12. Not sure where your experience comes from. The GIA lab has published flat fees that are charged by the size of the stone. A sapphire of this size costs around $100 for a full assessment and insurance appraisal. In my experience GIA trained gemologists working within an established manufacturing jeweler will often give you a quick verbal assessment of value for free. It's just good business. I would stay far away from scammers charging for gem appraisals based on the appraised value. That's a conflict of interest and is not ethical. GIA is very clear on this point in their training. Maybe you could try a different, more ethical, jeweler next time?
  13. There are probably a dozen GIA certified gemologists near you Mitchel. I'd try a trained expert before I'd run it by the guy who used to work at the Taco stand.
  14. It's natural. The wobbly rays of the star are a natural and common flaw from when the crystal formed. It lowers the value some of course so it's not a feature you will find on man made sapphires. It also has fairly broad rays which indicates larger rutile inclusions, a finer star is more valuable. The ring mount looks like it's Thai manufacture, if so the smaller stones are probably zircons.
  15. Nice find! If the color is natural you've got a real winner Mitchel. Cornflower blue is the most favored color. I think you got low balled on the value.
  16. I'm not seeing any fully defined crystal forms in your rock. That knowledge actually helps with an ID for the rock habit but it doesn't identify any particular mineral by crystal structure. If the gemologist has an XRF gun that detects amphibole group mineral elements (Calcium, Magnesium, Aluminum or Iron, Sulfur and Silica) it would be a quick test. I doubt the stone has much monetary value but curiosity can seldom be satisfied for an immediate profit. Knowledge on the other hand profits the possessor for life. Go for it if you really want to know. Or not.
  17. Yes most of the material you will find in that region was transported there with the movement of the ice shield. But not all the good material comes from ice movement there is some very rich and interesting local geology as well. The copper and iron deposits are well known but there are also quite a few gold and industrial mineral mines as well. There are native Tremolite deposits also, Near Little Chicago in Wisconsin there is a Jade deposit known as Little Chicago Nephrite. The Jade from Little Chicago has been mined and sold commercially. Like the other Nephrite Jade deposits it is composed mainly of Tremolite. The Michigan Basin Deep Drill Hole north of Lansing discovered native Tremolite deposits in 1975. Ontario is full of native Tremolite occurrences particularly in the Haliburton County / Kawartha Lakes region. Northern New York has several well known Tremolite deposits. Your soap stone ball is composed, in part, of Tremolite. Lake Erie is surrounded on three sides by native Tremolite deposts This Actinolite - Tremolite mineral series forms the rocks that are commonly known as "asbestos", "nephrite jade" and "serpentine" as well as several others. They are an important part of the Amphibole group of minerals. The Canadian shield is rich in Amphibole minerals. I would honestly be surprised if you didn't occasionally find Tremolite based rocks on the north shore of Lake Erie. Or not.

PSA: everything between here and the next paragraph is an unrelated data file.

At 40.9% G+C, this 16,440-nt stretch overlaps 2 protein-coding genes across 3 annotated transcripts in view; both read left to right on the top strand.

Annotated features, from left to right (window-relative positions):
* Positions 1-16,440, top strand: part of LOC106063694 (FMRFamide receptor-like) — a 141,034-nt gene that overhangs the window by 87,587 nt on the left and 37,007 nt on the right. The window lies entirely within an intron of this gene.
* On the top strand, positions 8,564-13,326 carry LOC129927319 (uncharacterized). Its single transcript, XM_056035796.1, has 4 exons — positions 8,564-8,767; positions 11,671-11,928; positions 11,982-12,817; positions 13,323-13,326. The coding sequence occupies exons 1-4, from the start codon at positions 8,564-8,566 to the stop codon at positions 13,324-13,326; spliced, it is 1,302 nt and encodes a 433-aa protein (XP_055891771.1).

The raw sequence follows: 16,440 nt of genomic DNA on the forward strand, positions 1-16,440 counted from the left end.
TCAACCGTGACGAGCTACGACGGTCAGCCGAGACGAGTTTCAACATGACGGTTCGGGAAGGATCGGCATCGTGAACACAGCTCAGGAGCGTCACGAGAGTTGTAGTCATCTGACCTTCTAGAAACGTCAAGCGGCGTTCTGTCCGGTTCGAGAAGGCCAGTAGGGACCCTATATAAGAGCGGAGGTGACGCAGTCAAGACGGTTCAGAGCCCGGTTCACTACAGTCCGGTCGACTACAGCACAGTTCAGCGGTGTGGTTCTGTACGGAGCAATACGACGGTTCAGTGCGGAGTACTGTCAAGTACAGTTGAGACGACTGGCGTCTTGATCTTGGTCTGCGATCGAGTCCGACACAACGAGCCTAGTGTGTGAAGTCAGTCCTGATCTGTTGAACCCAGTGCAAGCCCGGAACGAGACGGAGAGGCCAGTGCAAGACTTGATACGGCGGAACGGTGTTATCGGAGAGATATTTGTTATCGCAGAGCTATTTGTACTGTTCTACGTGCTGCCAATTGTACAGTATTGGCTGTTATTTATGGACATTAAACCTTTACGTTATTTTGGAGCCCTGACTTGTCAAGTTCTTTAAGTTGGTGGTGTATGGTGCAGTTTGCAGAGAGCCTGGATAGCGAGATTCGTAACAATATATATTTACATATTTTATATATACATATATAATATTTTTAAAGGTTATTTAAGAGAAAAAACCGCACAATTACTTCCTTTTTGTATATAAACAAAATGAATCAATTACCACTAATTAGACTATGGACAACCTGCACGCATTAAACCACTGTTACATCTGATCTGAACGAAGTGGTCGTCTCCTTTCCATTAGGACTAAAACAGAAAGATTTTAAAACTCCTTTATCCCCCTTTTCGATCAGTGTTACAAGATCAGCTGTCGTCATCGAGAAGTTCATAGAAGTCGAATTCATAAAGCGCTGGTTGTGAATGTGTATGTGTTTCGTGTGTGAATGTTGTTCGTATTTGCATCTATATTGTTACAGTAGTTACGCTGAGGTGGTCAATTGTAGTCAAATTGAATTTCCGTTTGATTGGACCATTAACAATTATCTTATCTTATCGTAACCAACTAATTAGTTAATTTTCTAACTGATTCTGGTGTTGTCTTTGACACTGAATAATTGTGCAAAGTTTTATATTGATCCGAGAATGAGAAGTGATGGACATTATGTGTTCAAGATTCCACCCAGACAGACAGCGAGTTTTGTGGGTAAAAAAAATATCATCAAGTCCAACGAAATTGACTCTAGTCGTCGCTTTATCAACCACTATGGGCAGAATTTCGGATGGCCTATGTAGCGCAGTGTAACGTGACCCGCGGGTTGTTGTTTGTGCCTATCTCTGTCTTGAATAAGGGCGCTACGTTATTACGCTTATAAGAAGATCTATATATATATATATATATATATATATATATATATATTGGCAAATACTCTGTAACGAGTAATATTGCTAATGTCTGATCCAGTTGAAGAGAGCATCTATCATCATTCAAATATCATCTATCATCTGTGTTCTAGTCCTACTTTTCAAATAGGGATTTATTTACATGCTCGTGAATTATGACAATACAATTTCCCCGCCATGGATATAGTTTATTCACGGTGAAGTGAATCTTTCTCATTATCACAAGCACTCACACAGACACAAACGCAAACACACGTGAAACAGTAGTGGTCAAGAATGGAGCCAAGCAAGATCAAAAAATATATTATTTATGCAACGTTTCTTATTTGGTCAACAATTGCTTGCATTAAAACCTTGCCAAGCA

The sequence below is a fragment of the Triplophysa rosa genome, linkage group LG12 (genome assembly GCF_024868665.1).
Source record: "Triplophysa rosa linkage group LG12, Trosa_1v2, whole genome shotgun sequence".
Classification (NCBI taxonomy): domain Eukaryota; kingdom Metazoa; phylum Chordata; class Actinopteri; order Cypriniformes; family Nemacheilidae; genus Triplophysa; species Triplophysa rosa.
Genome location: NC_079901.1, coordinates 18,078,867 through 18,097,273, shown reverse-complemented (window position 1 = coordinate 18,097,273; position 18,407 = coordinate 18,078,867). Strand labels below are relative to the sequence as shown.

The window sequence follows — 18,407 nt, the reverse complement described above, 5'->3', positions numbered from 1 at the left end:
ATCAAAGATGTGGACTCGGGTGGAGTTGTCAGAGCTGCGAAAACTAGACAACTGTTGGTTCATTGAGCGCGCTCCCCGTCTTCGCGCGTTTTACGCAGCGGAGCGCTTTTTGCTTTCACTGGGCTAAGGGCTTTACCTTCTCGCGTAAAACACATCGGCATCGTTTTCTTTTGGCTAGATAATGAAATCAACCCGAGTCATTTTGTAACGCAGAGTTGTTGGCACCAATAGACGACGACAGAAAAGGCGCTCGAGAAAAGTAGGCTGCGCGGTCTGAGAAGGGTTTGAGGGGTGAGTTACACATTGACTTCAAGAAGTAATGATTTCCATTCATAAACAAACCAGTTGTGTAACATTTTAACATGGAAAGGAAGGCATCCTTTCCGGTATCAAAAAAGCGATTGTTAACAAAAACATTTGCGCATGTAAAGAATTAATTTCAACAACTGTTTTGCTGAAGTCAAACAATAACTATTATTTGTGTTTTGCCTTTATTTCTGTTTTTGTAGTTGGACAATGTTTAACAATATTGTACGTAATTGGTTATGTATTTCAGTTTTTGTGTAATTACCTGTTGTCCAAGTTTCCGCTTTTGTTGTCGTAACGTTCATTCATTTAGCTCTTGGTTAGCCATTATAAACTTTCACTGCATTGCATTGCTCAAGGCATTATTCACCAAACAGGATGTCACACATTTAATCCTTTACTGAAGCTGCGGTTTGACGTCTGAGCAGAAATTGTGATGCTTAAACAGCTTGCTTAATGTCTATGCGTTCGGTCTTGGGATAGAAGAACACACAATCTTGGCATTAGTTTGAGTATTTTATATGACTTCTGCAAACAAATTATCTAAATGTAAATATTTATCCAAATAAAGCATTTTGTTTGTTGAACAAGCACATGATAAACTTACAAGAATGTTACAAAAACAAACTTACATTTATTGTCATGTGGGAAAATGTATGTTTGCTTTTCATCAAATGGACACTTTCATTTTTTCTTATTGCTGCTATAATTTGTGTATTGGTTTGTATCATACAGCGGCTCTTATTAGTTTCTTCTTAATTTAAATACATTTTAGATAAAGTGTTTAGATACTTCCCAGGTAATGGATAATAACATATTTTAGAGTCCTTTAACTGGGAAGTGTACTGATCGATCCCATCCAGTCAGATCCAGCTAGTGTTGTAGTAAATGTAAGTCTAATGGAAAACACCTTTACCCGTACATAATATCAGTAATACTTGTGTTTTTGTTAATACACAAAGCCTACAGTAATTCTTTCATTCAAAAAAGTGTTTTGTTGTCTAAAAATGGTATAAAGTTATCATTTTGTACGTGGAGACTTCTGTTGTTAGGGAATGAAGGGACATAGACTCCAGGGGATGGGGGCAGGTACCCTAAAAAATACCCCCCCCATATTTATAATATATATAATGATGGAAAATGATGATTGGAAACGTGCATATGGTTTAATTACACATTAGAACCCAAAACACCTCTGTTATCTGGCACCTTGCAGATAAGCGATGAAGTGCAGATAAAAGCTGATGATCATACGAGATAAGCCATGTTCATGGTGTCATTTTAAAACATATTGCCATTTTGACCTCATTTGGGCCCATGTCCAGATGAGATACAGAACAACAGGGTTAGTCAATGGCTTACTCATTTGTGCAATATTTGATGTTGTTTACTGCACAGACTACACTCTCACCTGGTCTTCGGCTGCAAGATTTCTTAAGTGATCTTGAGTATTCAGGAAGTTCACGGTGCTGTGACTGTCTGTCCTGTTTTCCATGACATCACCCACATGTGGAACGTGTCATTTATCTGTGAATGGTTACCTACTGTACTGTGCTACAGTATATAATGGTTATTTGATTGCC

18. What you have is a rock. Rocks are composed of different minerals either in conglomerate or combination. Rocks are defined by the minerals they are composed of but they are not susceptible to hardness or specific gravity testing as minerals are. From the information and pictures you have provided my experience tells me the main components of your rock are probably members of the actinolite - tremolite series. Hardness 5-6 SG ~3. Or not.
  19. Most old dimes fit that description Torque. For that matter most metals fit that description. What makes you think this particular dime is composed of platinum? Welcome to the forum Torque.
  20. You mean "Dakota Slim" is your real name?
  21. Ahhh ... it might be a signed one then! In a strange twist of fate the one's signed by Bunk are actually worth less than a regular old beat up one. The previous owner probably couldn't sell it without the cover up paint job. I think your price is fine if you have proof it's an unsigned original.
  22. Looks like new. Is it the original collectable hand signed high speed version?
  23. Yeah I know those guys. They can spit ... so there's something. I'll bet the new meteorite hunting drone ends up coming back over and over again with bits of Hematite and Basalt insisting they are meteorites from mars. ...